It is in this spirit that the 9/11 memorial charity MyGoodDeed created the 9/11 Day of Service. MyGoodDeed encourages those of us who remember that awful day to honor the memory of those lost by doing what comes naturally to us as a nation of givers: volunteering within our communities. Those of us here at RSVP celebrated this year’s Day of Service at T.J.’s Place of Hope.


The RSVP team at TJ’s Place of Hope (from L to R): regional sales manager Heather Craaybeek, T.J.’s Place of Hope chairman Greg Crabtree, regional sales manager Jeff Vice, general manager Jodie Hook, owner Anthony Sucato, and graphic designer Caitlin Tuohy.

T.J.’s Place of Hope is a local safe house for teens struggling with addiction and other self-destructive habits. We spent the day tearing up carpet, clearing out trash, and learning about the challenges faced by those at T.J.’s. Some of our staff took  a little time to reflect upon this experience:

Jodie Hook, RSVP general manager: A few years back, I heard about people participating in a day of service as a way to honor those who were lost in the 9/11 attacks. We originally had an all-day marketing meeting planned, but then I remembered the 9/11 Day of Service. I thought it would be a great opportunity for our team to get together and give back to the community where our office has been located for almost 15 years.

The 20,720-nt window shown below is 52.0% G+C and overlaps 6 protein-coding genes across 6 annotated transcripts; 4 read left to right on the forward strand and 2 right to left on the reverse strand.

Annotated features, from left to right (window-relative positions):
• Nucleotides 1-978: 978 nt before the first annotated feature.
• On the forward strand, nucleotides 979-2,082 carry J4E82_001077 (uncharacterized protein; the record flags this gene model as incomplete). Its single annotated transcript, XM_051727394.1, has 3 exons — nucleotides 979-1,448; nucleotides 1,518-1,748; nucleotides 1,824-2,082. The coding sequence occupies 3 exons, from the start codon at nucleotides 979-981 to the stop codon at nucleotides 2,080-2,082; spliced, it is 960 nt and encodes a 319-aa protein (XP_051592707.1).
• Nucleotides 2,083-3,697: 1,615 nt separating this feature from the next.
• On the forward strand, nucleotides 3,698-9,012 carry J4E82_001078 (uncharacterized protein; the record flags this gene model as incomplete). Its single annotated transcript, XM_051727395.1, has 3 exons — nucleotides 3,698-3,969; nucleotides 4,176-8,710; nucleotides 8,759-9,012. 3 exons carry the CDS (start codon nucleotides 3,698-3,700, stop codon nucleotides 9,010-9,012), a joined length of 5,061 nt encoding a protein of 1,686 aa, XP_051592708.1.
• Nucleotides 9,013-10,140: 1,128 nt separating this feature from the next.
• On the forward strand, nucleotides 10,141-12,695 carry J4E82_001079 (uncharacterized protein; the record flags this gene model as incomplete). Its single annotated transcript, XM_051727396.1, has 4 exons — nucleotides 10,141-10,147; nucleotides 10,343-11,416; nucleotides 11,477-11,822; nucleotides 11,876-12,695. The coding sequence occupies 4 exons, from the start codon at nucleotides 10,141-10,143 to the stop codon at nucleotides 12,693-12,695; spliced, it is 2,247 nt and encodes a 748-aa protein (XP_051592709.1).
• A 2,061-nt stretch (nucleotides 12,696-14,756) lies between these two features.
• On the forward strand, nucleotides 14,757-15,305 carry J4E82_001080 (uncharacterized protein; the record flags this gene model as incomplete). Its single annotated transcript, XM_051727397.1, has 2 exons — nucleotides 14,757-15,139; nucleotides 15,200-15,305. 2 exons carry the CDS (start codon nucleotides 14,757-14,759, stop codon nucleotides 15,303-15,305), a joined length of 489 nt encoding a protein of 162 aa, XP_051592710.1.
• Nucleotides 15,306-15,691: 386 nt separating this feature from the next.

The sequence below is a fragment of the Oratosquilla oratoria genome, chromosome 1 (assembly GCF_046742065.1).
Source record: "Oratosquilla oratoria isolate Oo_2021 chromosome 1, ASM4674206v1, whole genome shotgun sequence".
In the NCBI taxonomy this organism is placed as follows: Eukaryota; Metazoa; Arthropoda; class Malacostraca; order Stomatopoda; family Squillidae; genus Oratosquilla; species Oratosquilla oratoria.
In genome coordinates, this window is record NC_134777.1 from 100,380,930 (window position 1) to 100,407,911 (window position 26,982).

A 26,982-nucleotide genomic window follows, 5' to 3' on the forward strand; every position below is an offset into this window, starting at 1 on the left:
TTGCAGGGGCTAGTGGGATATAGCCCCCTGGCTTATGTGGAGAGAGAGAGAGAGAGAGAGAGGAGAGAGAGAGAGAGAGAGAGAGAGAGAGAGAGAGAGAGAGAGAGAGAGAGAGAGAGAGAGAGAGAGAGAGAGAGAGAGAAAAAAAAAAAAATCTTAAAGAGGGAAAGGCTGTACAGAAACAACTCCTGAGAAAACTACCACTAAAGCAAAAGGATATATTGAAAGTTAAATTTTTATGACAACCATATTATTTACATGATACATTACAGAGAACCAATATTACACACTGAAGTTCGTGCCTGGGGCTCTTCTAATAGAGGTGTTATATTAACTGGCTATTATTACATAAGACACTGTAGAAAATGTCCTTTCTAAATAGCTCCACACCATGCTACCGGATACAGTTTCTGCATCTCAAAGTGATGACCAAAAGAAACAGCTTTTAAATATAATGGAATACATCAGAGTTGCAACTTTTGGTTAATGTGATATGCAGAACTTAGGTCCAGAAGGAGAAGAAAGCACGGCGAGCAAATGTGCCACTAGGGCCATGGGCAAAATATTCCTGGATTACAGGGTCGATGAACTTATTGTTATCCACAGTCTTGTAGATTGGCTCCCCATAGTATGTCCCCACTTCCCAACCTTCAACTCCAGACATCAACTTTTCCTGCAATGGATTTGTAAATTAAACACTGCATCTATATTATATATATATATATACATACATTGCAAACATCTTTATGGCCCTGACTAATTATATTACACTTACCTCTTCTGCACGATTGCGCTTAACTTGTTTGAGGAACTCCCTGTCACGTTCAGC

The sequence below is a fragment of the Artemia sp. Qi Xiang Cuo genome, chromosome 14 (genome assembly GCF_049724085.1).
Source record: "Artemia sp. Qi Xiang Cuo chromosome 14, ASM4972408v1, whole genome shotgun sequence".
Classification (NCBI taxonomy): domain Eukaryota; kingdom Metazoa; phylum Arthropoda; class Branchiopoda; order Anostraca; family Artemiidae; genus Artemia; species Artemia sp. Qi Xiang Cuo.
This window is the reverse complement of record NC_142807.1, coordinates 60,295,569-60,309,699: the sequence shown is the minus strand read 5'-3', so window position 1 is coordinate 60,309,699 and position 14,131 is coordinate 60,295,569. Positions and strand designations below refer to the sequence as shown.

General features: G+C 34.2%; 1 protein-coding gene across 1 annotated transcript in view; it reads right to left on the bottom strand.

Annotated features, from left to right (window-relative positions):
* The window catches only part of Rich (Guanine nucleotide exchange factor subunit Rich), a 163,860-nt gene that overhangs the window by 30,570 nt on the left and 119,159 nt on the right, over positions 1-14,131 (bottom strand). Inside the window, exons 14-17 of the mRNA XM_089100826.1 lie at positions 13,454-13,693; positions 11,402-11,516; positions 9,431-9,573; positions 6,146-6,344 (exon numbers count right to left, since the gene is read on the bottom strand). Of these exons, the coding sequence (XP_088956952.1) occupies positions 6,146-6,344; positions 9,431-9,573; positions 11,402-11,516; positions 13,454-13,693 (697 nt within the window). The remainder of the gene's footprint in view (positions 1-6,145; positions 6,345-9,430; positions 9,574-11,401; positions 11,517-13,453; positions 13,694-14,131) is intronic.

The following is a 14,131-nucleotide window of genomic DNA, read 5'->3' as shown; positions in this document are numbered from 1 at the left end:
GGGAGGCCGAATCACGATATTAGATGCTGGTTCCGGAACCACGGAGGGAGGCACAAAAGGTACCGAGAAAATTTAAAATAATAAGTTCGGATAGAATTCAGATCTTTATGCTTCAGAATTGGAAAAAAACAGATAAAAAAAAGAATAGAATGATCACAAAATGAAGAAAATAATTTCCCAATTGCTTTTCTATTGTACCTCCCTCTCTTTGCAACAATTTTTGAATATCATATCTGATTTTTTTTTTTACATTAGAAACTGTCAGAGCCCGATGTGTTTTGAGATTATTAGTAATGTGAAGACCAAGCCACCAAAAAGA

Heather immediately mentioned T.J.’s Place of Hope, and we all agreed to replace our meeting with a day of service instead.

When we arrived in the morning, Greg [Crabtree, chairman of T.J.’s Place of Hope] took the time to tell us about his son T.J., and the struggles their family went through as T.J. battled drug addiction. It was this addiction that eventually lead to T.J. taking his own life.

Greg’s story was absolutely heartbreaking, and it was clear that he still felt the pain of T.J.’s loss, but it is inspiring how he has been able to give back & help other teens as a result of his family’s tragedy. We were incredibly lucky to be able to spend our time helping such a worthy place, and Greg was so thankful for our time.

Heather Craaybeek, RSVP regional sales manager: Does a little really go a long way? When we called Greg to volunteer for our day of service, he was super-appreciative. I asked myself if our one day of work would really help that much – will it really matter? All we were doing was ripping up carpet and throwing away trash.  Isn’t this insignificant?